200 digits number from the book "In Code: A Mathematical Journey"

Message boards : Questions/Problems/Bugs : 200 digits number from the book "In Code: A Mathematical Journey"

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brianwu21

Joined: 14 Nov 10
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Message 723 - Posted: 2 May 2011, 19:09:51 UTC

Hi everyone ,I have a number and need some help for it's integer factorization.
The 200 digits number comes from the book "In Code: A Mathematical Journey" written by Sarah Flannery and her father.
Because the author claim that we can't factor this number even with the supercomputer.
But RSA-200,the number almost the same size had already been factored way back in 2005,and a much bigger number RSA-768 which has 232 decimal digits had been factored in 2009.
So I am looking forward to having your kind help in this regard

The 200 digits number from the book "In Code: A Mathematical Journey":
31580479476026838343434028711320725847154882228947750154281522280836834473689746760598075754629059483639555637314474524275903519617611963787093324474266058093181460871296266561056469547820922800384429

Best regards
brianwu21

Greg

Joined: 26 Jun 08
Posts: 485
Credit: 83,563,592
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Message 724 - Posted: 3 May 2011, 8:04:00 UTC - in response to Message 723.

That book was written a decade ago, a few years before RSA-200 was first factored. Both hardware and software have advanced significantly since then. NFS@Home is certainly capable of factoring a 200-digit GNFS using the lasievef application, but it would require significant time for both the sieving and linear algebra. I cannot justify spending this much of the NFS@Home participants' and supercomputer time for a number that's just a curiosity. Sorry.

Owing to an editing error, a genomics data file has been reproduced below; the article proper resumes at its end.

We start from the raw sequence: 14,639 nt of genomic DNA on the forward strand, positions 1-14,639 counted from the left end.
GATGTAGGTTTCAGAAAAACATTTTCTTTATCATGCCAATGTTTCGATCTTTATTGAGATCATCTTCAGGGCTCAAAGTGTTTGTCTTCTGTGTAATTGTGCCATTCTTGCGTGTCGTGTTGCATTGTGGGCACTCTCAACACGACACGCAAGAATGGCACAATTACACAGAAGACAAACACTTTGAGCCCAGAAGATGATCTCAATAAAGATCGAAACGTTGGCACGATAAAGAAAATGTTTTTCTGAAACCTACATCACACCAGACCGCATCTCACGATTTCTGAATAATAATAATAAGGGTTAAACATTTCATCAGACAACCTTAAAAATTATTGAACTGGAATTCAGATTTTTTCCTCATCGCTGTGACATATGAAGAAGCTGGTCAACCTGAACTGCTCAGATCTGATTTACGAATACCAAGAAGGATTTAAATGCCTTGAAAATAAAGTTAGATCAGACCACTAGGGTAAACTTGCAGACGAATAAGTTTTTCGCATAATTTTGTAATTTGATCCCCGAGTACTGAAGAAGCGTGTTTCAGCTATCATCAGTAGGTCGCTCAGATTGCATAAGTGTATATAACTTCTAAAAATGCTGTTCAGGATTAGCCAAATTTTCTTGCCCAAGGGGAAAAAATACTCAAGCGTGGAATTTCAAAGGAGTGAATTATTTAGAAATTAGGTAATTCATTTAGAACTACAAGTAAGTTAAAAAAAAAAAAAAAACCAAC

bdodson*

Joined: 2 Oct 09
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Message 725 - Posted: 3 May 2011, 13:14:36 UTC - in response to Message 724.

That book was written a decade ago, ... I cannot justify spending this much of the NFS@Home participants' and supercomputer time for a number that's just a curiosity. Sorry.

I'm not curious, even. For comparison, the largest GNFS currently on
NFS@Home's list is 183.7. I hear that adding five digits to the size
in GNFS in this range doubles the difficulty (runtime, in particular);
that's three doublings (at a minimun), 8-times as difficult.

Also, I wondered on reading the original post how closely the person
posting had looked at the two numbers referred to, RSA200 and then
RSA768 (at 232-digits, maybe 233?). Both numbers were done by a single
non-public group, with dedicated hardware; a group that includes the
people that wrote the original lasieve code, using completely different
linear algebra code, that I don't believe is yet in the public domain.
The current NFS@Home project on SNFS is the first pass at a public
approach to the records set by that group; Bonn (GNFS200), Bonn-NTT-EPFL
(SNFS1024) then Bonn-NTT-EPFL again (GNFS232) over a decade-or-more's work.
We're just now about to meet, and then break, their SNFS record --- check
the status page --- 2,1031- SNFS 310.7 and 2,1061- SNFS 319.7, respectively.

For a comparable public project on GNFS, mersenneforum may have the best
chance; having recently completed GNFS187, and just starting on GNFS197.
The first attempt at the GNFS matrix failed, after months of computing;
and we were very happy that the second attempt succeeded. A suggestion
that GNFS200 is now on the borderline of being routine, as a public project,
just isn't correct. Finding and multiplying two 100-digit primes is indeed
a plausible project for a computing beginner; hardly even requiring a
math coding prodigy. Breaking 200-digit composites isn't yet in that range.

-bdodson (still NFS@Home's top contributor; first past 50M credits)

brianwu21

Joined: 14 Nov 10
Posts: 2
Credit: 250,181
RAC: 0
Message 726 - Posted: 3 May 2011, 18:58:10 UTC

I understand that ,and I appreciate all your help and informations.

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Message boards : Questions/Problems/Bugs : 200 digits number from the book "In Code: A Mathematical Journey"

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